Look out as well for all the shenanigans that will occur as the Expansion Draft approaches. Some teams will strike deals with Las Vegas GM George McPhee to ensure that an unprotected player of theirs won’t get picked. Others will trade draft picks for “future considerations” to the Golden Knights, and in return they will pick a guy from that team with a terrible contract. There will be teams with “free protection room” and others will have too many players they’d want to protect - weird deals are going to be the consequence. GMs come up with the craziest ideas, trust me.

Now that you know how the whole thing works, I’m sure you’d be interested in a prediction of how the Knights’ roster will look like? No worries, swisshockeyblogs.ch has got you covered! The blog “In The Zone” has revealed their mock draft here. At the end of the article, you will also find my picks.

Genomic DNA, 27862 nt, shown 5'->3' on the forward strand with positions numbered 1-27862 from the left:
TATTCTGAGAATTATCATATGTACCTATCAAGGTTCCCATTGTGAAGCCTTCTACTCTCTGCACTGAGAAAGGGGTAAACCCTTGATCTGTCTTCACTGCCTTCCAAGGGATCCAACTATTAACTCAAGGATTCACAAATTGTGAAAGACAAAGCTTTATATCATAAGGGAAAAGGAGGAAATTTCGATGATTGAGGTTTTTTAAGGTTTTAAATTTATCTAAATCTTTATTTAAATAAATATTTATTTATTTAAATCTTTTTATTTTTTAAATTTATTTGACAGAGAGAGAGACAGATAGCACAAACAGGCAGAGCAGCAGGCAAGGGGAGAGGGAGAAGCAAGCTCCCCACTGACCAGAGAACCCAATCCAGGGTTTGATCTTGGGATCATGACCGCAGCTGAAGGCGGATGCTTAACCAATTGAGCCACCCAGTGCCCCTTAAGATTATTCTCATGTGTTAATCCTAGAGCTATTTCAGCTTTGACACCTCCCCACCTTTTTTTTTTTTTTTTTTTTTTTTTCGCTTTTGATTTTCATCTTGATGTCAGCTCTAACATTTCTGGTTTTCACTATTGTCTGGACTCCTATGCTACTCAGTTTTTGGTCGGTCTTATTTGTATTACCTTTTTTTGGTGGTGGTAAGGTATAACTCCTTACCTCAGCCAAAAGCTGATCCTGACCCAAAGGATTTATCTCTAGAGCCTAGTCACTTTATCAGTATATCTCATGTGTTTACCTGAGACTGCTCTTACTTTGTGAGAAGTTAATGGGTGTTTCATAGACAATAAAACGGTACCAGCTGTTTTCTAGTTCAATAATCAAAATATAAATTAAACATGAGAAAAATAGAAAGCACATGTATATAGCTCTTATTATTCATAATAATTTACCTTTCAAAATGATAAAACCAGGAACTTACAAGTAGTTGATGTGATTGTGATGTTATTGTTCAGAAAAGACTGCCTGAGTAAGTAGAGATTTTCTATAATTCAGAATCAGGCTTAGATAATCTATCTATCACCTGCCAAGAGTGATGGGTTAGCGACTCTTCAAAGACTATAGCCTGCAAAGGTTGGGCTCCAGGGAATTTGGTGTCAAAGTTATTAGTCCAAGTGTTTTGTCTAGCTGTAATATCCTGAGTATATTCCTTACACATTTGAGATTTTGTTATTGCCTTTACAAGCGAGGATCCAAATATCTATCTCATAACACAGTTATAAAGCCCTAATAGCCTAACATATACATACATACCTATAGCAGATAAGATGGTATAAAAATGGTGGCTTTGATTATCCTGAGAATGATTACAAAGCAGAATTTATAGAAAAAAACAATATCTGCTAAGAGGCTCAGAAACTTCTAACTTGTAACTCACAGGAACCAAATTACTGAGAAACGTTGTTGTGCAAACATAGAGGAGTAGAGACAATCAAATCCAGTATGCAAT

Well. You’re now all filled in about the 2017 NHL-Expansion Draft. Let me know if I left some of your questions unanswered and what you’d like me to explain next. E-Mail me at or tweet me @EuroCaps.

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About the Blog

NHL Explained

The NHL can be very complicated and scary. But fear not because someone is here to explain it! Ever wondered how the NHL Draft or Salary Cap works? You'll find answers here.